Like any major artist with roughly five decades of recording under his belt, Jerry Lee Lewis has been subjected to plenty of compilations over the years, but Hip-O's 2006 set The Definitive Collection is the first comprehensive single-disc compilation to span his career from his Sun sides in the '50s through his Smash/Mercury singles of the '60s and '70s (1999's 20th Century Masters was culled from both labels, but at 12 tracks it was half the length of this set). While this makes the disc a good one-stop introduction and overview of one of the giants of 20th century American music, The Definitive Collection doesn't necessarily live up to the promise of its title, mainly because his timeless Sun sessions are summed up with a mere six songs. Six great songs, to be sure, but big Sun singles like "Crazy Arms" and "It'll Be Me" are missing, which makes this something less than definitive. That said, this 24-track comp still is quite excellent. The biggest Sun singles -- "Whole Lotta Shakin' Going On," "Great Balls of Fire," "Breathless," "High School Confidential" -- are here, along with the best and biggest hard country he cut for Smash/Mercury, highlighted by "What's Made Milwaukee Famous (Has Made a Loser Out of Me)," "Another Place Another Time," "She Still Comes Around (To Love What's Left of Me)," "She Even Woke Me Up to Say Goodbye," and "Middle Age Crazy." Rhino's now out of print double-disc 1993 comp All Killer, No Filler provides a similar but more exhaustive overview of this same period, so it's worth seeking out for true fans, and any serious listener will need to supplement this with a good Sun collection (of which there are many), but as a single-disc intro to the Killer's prime years, The Definitive Collection is very good indeed.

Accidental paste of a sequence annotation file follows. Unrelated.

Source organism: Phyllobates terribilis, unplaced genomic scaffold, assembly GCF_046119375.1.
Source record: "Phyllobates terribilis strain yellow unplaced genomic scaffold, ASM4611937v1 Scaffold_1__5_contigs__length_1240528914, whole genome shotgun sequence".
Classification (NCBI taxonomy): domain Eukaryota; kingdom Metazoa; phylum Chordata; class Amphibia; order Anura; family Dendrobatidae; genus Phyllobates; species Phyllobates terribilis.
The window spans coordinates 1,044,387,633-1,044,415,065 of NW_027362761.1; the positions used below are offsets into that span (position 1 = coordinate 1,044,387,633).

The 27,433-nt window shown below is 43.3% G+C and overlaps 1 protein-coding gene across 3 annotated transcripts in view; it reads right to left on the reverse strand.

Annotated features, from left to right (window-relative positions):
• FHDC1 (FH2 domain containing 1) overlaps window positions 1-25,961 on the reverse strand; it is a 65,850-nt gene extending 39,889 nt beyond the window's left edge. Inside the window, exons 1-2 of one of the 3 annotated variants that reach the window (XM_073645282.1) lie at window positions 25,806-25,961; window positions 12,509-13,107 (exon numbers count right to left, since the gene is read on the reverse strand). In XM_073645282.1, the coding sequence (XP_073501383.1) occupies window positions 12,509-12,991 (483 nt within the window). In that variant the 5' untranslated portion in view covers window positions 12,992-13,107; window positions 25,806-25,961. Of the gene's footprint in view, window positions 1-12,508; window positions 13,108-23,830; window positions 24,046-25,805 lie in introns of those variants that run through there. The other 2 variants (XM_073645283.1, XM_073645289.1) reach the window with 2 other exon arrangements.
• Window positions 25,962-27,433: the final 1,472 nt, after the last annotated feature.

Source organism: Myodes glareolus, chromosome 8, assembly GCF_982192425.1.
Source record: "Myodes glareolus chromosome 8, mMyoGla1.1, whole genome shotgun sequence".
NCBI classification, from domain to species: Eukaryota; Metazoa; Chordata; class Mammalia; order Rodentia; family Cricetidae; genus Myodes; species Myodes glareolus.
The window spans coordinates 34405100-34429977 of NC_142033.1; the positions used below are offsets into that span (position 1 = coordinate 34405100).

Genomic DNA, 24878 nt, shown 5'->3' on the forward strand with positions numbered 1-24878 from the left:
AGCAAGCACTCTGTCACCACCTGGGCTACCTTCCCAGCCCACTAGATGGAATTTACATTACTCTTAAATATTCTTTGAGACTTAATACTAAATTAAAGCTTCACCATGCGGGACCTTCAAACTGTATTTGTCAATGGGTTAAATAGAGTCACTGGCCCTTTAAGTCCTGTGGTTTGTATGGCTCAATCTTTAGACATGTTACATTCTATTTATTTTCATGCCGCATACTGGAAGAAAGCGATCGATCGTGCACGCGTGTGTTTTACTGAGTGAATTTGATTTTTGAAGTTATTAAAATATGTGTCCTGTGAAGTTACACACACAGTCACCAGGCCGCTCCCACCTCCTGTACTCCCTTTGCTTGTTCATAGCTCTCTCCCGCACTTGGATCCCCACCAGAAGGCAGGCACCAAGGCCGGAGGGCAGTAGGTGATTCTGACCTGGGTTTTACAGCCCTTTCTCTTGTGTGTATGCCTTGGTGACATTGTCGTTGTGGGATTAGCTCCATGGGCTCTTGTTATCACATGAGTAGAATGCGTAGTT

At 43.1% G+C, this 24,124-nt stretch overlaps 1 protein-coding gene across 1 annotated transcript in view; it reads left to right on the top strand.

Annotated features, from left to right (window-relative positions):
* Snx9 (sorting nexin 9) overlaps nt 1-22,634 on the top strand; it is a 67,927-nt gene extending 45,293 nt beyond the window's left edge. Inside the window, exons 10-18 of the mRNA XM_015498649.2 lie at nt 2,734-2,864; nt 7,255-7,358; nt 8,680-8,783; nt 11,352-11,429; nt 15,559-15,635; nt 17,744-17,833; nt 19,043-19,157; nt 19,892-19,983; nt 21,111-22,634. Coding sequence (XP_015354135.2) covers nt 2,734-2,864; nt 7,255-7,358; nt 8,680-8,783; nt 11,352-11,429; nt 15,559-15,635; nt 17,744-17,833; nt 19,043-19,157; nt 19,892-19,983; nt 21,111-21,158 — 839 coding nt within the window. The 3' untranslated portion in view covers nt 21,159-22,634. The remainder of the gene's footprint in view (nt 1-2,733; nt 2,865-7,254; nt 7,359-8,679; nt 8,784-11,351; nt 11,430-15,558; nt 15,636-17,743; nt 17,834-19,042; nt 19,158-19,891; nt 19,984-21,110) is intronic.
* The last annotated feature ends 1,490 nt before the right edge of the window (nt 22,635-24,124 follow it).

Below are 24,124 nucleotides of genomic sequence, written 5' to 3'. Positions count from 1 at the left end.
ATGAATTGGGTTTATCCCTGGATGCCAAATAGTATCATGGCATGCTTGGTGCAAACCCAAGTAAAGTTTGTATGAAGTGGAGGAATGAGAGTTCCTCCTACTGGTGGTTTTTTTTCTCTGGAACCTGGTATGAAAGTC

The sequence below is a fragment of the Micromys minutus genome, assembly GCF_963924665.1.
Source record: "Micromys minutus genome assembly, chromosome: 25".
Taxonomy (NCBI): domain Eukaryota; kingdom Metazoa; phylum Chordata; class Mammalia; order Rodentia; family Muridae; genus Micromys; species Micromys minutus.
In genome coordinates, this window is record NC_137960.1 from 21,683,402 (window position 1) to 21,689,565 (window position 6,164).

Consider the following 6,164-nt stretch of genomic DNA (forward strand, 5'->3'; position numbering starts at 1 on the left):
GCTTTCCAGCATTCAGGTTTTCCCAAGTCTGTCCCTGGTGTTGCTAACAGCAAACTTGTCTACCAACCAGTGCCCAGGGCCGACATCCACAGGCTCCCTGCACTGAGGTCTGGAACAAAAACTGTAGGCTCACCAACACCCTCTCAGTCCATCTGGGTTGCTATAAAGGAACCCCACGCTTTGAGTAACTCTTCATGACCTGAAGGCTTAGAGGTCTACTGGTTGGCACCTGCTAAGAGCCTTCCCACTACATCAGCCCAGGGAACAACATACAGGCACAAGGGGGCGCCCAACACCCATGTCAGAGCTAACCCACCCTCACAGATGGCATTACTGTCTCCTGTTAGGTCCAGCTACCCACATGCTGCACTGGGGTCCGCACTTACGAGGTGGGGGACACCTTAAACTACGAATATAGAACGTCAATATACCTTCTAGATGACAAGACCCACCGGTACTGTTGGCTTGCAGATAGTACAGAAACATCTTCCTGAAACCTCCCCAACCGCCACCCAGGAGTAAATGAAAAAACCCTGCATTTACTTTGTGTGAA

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AllMusic Review by Stephen Thomas Erlewine